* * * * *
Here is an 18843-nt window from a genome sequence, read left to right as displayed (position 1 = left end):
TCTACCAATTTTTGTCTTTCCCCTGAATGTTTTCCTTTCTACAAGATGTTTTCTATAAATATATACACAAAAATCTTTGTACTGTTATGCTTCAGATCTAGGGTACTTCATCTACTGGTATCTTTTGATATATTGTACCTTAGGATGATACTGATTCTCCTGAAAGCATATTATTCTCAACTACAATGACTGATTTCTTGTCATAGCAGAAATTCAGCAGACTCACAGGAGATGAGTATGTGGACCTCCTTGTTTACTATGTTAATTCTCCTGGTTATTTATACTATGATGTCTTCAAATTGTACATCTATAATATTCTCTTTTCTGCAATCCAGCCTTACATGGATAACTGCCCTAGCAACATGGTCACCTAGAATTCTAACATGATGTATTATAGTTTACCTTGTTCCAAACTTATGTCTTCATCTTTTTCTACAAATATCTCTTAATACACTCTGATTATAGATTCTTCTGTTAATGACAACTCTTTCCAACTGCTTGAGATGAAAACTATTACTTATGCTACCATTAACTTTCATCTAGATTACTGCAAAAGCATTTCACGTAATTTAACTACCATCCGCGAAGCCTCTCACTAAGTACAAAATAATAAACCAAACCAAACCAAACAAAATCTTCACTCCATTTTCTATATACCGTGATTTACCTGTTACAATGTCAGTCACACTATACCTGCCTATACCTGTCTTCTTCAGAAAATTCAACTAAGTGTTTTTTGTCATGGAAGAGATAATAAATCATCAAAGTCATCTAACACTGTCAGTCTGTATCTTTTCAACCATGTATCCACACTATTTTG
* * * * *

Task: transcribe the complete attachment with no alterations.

Here is an 18843-nt window from a genome sequence, read left to right as displayed (position 1 = left end):
TCTACCAATTTTTGTCTTTCCCCTGAATGTTTTCCTTTCTACAAGATGTTTTCTATAAATATATACACAAAAATCTTTGTACTGTTATGCTTCAGATCTAGGGTACTTCATCTACTGGTATCTTTTGATATATTGTACCTTAGGATGATACTGATTCTCCTGAAAGCATATTATTCTCAACTACAATGACTGATTTCTTGTCATAGCAGAAATTCAGCAGACTCACAGGAGATGAGTATGTGGACCTCCTTGTTTACTATGTTAATTCTCCTGGTTATTTATACTATGATGTCTTCAAATTGTACATCTATAATATTCTCTTTTCTGCAATCCAGCCTTACATGGATAACTGCCCTAGCAACATGGTCACCTAGAATTCTAACATGATGTATTATAGTTTACCTTGTTCCAAACTTATGTCTTCATCTTTTTCTACAAATATCTCTTAATACACTCTGATTATAGATTCTTCTGTTAATGACAACTCTTTCCAACTGCTTGAGATGAAAACTATTACTTATGCTACCATTAACTTTCATCTAGATTACTGCAAAAGCATTTCACGTAATTTAACTACCATCCGCGAAGCCTCTCACTAAGTACAAAATAATAAACCAAACCAAACCAAACAAAATCTTCACTCCATTTTCTATATACCGTGATTTACCTGTTACAATGTCAGTCACACTATACCTGCCTATACCTGTCTTCTTCAGAAAATTCAACTAAGTGTTTTTTGTCATGGAAGAGATAATAAATCATCAAAGTCATCTAACACTGTCAGTCTGTATCTTTTCAACCATGTATCCACACTATTTTG